Member Of Elite WW2 Russian Aviation Unit The “Night Witches” Dies At 96

A former member of the all-female “night witches,” Irina Rakobolskaya, has died at the age of 96 in her native Russia. The organization is unknown to westerners but known in Russia for their exploits during WWII in defending the country against the German Wehrmacht.

Formally titled the Guards Night Bomber Aviation Regiment of the Red Army, they flew 24,000 sorties in small, fragile biplanes for three years, using stealthy, bombing raids on German positions in the dead of night.

They overcame the skepticism of critics, winning 23 “Hero of the Soviet Union” medals, the country’s highest award.

The regiment was surreptitiously formed in 1941, authorized by Joseph Stalin, when the Wehrmacht was before Moscow.

Rakobolsky was studying at Moscow State University when three years later she joined the Red Army’s air division with 17 other female students. Rakobolsky said later that she did so to defend her homeland, not for Stalin or the Communist Party.

She trained as a navigator given her expertise in mathematics and physics. Instead of flying, as she had hoped, she was selected as regimental chief of staff.

After the war, she published the diary of Yevgeniya Rudneva, a 23-year-old pilot whom she saw shot down, her own recollections and poetry, and taking part in annual reunions of the regiment.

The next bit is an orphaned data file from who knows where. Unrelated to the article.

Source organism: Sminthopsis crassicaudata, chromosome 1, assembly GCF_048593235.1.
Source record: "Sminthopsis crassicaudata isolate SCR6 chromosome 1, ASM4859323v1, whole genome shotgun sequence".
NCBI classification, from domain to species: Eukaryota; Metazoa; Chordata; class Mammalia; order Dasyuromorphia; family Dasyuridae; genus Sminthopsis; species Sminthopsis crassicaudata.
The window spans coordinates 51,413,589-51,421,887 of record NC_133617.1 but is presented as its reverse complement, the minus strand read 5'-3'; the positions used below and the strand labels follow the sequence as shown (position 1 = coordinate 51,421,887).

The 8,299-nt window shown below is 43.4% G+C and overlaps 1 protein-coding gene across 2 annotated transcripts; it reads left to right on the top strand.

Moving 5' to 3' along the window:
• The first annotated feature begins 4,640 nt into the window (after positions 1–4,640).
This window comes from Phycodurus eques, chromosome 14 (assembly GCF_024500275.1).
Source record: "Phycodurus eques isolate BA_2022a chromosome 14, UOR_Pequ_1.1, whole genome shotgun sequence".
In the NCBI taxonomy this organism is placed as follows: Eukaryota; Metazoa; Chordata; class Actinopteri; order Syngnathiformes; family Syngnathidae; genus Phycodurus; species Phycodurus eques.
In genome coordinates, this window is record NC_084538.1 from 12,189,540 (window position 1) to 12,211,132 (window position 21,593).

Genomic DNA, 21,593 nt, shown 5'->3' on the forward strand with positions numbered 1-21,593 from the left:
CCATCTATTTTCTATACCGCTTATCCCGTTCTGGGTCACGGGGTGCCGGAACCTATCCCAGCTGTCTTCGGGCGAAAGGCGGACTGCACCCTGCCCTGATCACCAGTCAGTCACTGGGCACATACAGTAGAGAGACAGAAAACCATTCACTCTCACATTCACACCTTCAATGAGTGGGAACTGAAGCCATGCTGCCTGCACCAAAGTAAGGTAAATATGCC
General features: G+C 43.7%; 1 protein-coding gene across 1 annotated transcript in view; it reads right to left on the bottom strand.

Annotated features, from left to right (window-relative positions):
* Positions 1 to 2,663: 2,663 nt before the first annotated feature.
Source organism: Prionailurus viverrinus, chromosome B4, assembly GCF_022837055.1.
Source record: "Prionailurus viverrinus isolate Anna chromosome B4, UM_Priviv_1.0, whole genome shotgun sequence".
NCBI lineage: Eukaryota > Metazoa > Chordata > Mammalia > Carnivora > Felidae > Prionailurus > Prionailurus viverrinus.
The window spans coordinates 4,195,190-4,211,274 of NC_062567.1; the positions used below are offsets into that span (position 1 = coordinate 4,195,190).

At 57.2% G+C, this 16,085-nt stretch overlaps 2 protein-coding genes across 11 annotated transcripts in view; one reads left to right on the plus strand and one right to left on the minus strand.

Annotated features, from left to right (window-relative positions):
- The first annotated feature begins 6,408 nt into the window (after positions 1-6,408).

Rakobolsky was born 300 kilometers south of Moscow in Dankov, the daughter of a school teacher, Varvara (nee Shevlyakova), and Vyacheslav Rakobolsky, a physics lecturer. Following the death of her father in 1932 the family relocated to Moscow.

She was one of the minuscule numbers of women admitted to Moscow State University in 1938 while Stalin’s purges continued. She resumed her studies, graduating in 1949 becoming professor physics at the University. She crafted a career studying the workings of elementary particles, The Guardian reported.

She was chosen as a physics professor in 1977 and wrote approximately 300 papers, a textbook on nuclear physics, half-dozen books and held the lifelong position of distinguished professor from 1994 onward.

Rakobolsky became a member of the Russian Academy of Sciences’ scientific council on cosmic rays and the university’s academic council. For 24 years, from 1966 to 1990, she was chair of a special department that attracted professors from other educational institutions to improve their qualifications and knowledge. She was cited for numerous civil and military honors.

Ian Harvey

Ian Harvey is one of the authors writing for WAR HISTORY ONLINE